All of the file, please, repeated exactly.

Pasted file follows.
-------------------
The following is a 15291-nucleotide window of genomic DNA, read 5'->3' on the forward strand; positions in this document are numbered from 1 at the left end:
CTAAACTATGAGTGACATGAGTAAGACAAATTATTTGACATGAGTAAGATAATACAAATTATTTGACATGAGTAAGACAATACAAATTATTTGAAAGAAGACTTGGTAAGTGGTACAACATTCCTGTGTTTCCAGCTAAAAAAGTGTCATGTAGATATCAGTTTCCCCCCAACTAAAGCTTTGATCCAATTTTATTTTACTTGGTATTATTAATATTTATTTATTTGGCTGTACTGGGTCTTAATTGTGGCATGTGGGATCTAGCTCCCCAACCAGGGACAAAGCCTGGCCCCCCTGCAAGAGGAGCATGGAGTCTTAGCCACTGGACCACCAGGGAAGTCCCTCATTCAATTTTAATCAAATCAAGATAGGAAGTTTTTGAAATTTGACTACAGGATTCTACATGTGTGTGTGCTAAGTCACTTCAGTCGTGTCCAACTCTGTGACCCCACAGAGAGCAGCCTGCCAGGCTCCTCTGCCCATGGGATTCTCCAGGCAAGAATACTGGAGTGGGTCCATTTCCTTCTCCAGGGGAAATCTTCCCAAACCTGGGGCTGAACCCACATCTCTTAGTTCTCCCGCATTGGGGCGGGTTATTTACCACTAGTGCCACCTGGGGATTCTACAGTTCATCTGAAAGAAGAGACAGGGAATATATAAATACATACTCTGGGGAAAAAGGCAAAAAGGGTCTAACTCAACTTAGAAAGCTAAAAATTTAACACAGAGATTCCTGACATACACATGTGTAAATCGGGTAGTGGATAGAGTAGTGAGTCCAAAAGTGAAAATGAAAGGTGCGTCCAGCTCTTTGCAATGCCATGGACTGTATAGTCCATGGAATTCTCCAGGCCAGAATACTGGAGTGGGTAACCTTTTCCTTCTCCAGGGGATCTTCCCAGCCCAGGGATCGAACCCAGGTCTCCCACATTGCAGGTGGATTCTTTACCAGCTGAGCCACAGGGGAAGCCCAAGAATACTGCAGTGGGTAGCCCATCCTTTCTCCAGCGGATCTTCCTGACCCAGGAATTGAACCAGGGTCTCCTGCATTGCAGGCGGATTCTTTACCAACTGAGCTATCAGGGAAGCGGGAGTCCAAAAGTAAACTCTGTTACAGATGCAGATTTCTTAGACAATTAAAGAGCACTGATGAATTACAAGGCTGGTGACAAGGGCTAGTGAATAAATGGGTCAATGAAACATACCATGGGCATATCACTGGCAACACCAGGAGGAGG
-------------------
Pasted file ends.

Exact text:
The following is a 15291-nucleotide window of genomic DNA, read 5'->3' on the forward strand; positions in this document are numbered from 1 at the left end:
CTAAACTATGAGTGACATGAGTAAGACAAATTATTTGACATGAGTAAGATAATACAAATTATTTGACATGAGTAAGACAATACAAATTATTTGAAAGAAGACTTGGTAAGTGGTACAACATTCCTGTGTTTCCAGCTAAAAAAGTGTCATGTAGATATCAGTTTCCCCCCAACTAAAGCTTTGATCCAATTTTATTTTACTTGGTATTATTAATATTTATTTATTTGGCTGTACTGGGTCTTAATTGTGGCATGTGGGATCTAGCTCCCCAACCAGGGACAAAGCCTGGCCCCCCTGCAAGAGGAGCATGGAGTCTTAGCCACTGGACCACCAGGGAAGTCCCTCATTCAATTTTAATCAAATCAAGATAGGAAGTTTTTGAAATTTGACTACAGGATTCTACATGTGTGTGTGCTAAGTCACTTCAGTCGTGTCCAACTCTGTGACCCCACAGAGAGCAGCCTGCCAGGCTCCTCTGCCCATGGGATTCTCCAGGCAAGAATACTGGAGTGGGTCCATTTCCTTCTCCAGGGGAAATCTTCCCAAACCTGGGGCTGAACCCACATCTCTTAGTTCTCCCGCATTGGGGCGGGTTATTTACCACTAGTGCCACCTGGGGATTCTACAGTTCATCTGAAAGAAGAGACAGGGAATATATAAATACATACTCTGGGGAAAAAGGCAAAAAGGGTCTAACTCAACTTAGAAAGCTAAAAATTTAACACAGAGATTCCTGACATACACATGTGTAAATCGGGTAGTGGATAGAGTAGTGAGTCCAAAAGTGAAAATGAAAGGTGCGTCCAGCTCTTTGCAATGCCATGGACTGTATAGTCCATGGAATTCTCCAGGCCAGAATACTGGAGTGGGTAACCTTTTCCTTCTCCAGGGGATCTTCCCAGCCCAGGGATCGAACCCAGGTCTCCCACATTGCAGGTGGATTCTTTACCAGCTGAGCCACAGGGGAAGCCCAAGAATACTGCAGTGGGTAGCCCATCCTTTCTCCAGCGGATCTTCCTGACCCAGGAATTGAACCAGGGTCTCCTGCATTGCAGGCGGATTCTTTACCAACTGAGCTATCAGGGAAGCGGGAGTCCAAAAGTAAACTCTGTTACAGATGCAGATTTCTTAGACAATTAAAGAGCACTGATGAATTACAAGGCTGGTGACAAGGGCTAGTGAATAAATGGGTCAATGAAACATACCATGGGCATATCACTGGCAACACCAGGAGGAGG